Sometimes I feel overcome by the needs of the world. I feel like the small things I do won’t make much of a difference in the grand scheme of things. Mother Teresa contradicted this thought by teaching us that,
“If you can’t feed a hundred people, then feed just one.”
We can talk about love, preach sermons about love, quote Scriptures about love, and long to love. Still, I think the bottom line is something like this:
The best way to learn the ways of love is to
and risk it.
We must enter into another person’s life and let someone into ours.
Jesus shows us the way by reminding us it’s people who matter. He teaches us to pour ourselves out, stop and help, bind up wounds, and look the outsiders in the eyes and remind them of their worth. The issues surrounding justice and poverty can frequently be over-spiritualized and turn quickly into theological or political conversations rather than practical action.
Maybe we need to examine ourselves again. All too often Christians and churches try so hard to build beautiful buildings, plan fun programs, and stage events that would draw the biggest crowd possible for the sake of the Gospel. Jesus, however, called us to the insignificant. He compared our impact to a mustard seed, to yeast making its way through dough, slowly fermenting this world with love.
Let’s be honest, no one can change the entire world, but we can impact the worlds of some. In his book, Just Courage, Gary Haugen states this plainly:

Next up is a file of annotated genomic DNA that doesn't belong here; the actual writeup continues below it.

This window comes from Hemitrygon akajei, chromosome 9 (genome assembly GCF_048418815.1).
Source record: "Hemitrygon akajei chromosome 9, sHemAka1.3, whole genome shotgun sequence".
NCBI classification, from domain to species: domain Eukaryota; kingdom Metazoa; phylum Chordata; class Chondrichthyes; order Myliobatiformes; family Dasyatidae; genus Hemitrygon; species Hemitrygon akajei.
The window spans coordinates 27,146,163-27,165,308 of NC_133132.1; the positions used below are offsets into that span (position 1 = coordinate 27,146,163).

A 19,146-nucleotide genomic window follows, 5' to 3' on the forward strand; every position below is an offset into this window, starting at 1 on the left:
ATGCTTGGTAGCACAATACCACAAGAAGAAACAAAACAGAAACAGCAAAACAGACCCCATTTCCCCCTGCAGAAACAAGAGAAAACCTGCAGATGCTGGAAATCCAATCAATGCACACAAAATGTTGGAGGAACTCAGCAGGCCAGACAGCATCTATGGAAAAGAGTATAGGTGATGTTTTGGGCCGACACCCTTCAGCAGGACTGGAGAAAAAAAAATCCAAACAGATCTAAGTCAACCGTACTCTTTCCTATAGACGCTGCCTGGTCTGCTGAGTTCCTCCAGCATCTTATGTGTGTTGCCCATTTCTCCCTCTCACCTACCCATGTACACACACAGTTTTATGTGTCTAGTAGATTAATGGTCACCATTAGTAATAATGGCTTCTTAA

He is inviting all of us on His great, costly expedition of transformation in the world—but we must respond. Are we coming or staying? Jesus is relentlessly issuing the invitation and forcing a choice to action. What are we going to do? I am much more interested in telling Jesus and others what I believe, but Jesus (and the watching world) knows that what I truly believe will be manifested in what I choose to do.
Sometimes the most significant things
we can do to change the world
come down to how we choose to live daily.
As we strive to do big things for Jesus, let’s not forget to befriend, love, and serve those in our own neighborhoods. Making a difference starts with our families, our communities, and those who fall naturally within the margins of our own lives.
Let’s never forget that helping one is always better than none, and doing something is always better than doing nothing. The world around us is filled with people God loves. The only way these people will ever feel Jesus’ love is if someone brings it to them.
That’s our cue to do something.
What good is it, my brothers, if someone says he has faith but does not have works? Can that faith save him? If a brother or sister is poorly clothed and lacking in daily food, and one of you says to them, “Go in peace, be warmed and filled,” without giving them the things needed for the body, what good is that? So also faith by itself, if it does not have works, is dead. | James 2:14-17